How to 3D Print Jigs & Fixtures, Part 2: Designing for Print

This is the second part of a four-part tutorial series on how to optimize your manufacturing jigs & fixtures for 3D printing. Today, we'll go over what to do in each design pass as you're optimizing your part, including specific steps to do in your CAD package, your print-preparation tool, and if you're bold, your FEA package.

Later installments of this series will deal with FDM material selection and post-processing for jigs & fixtures.

  1. Step 1: Now what?

    In part 1 of this series, we discussed how to choose which jigs or fixtures from your shop floor to redesign first.

    Now we will go over how to actually redesign your traditionally-manufactured tools for 3D Printing.

    There will be many tips given in this tutorial, but the over-arching principle is: “Go from BIG to SMALL”. That means our first few design passes will make large, far-reaching changes to the nature of our jig or fixture, and later ones will make smaller and smaller changes to optimize targeted areas. 

    Let’s begin. 

  2. Step 2: First, Identify Critical Surfaces

    Most jigs and fixtures have just a few key surfaces that touch your workpiece, and everything else can be considered up for redesign. 

    For example, in the sample fixture below, only 6 surfaces are truly critical to its operation: 

    Everything else, the nylon blocks, the aluminum base, the bolts holding them together, all can be altered or removed as long as the redesigned fixture has those 6 purple faces in the same place as before.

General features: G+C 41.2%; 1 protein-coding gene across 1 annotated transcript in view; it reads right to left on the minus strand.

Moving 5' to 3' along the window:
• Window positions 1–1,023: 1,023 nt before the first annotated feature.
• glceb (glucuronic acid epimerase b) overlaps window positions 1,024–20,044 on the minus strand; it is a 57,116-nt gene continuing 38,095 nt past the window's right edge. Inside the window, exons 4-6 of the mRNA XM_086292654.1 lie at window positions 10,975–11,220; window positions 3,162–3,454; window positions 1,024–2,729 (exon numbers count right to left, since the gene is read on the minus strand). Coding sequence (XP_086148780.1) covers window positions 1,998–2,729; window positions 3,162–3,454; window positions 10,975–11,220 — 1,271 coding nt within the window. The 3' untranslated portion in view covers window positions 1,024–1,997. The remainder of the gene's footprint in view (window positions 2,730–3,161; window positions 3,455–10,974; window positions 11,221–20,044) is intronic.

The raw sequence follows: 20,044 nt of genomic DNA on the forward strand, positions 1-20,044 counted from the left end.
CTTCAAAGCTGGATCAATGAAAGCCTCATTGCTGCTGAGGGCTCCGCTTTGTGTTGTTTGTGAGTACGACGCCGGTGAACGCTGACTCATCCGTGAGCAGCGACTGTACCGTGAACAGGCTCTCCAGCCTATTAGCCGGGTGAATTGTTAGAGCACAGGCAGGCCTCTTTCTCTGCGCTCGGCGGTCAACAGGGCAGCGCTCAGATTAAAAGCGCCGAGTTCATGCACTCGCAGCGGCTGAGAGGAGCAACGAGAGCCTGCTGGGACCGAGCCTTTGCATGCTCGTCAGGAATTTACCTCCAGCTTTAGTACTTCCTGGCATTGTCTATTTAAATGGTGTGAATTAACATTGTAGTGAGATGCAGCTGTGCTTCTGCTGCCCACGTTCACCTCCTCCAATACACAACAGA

So at this stage, each of these possible redesigns would work equally well:  

    We’ll consider strength and feasibility of those shapes a few steps later, but the point right now is to embrace the design freedom that 3D printing offers. As long as those six purple faces are in the same place, the rest of that fixture can look like almost anything and still do its job. So don’t limit yourself here – 3D printing can handle nearly any level of complexity.  

    Pro tip: offset those faces!

    We're going to be making a lot of changes to your jig or fixture in subsequent design passes. One way to set yourself up for success is to make a copy of your critical faces in 3D space in your CAD system right now, before any changes. This will give you something to compare your redesigns against later.

    Assuming you're working in SOLIDWORKS, and assuming your jig or fixture is an assembly, the procedure would go like this:

    1. Make a new, in-context part to hold the faces inside your assembly:

    2. Edit that part and select your critical faces: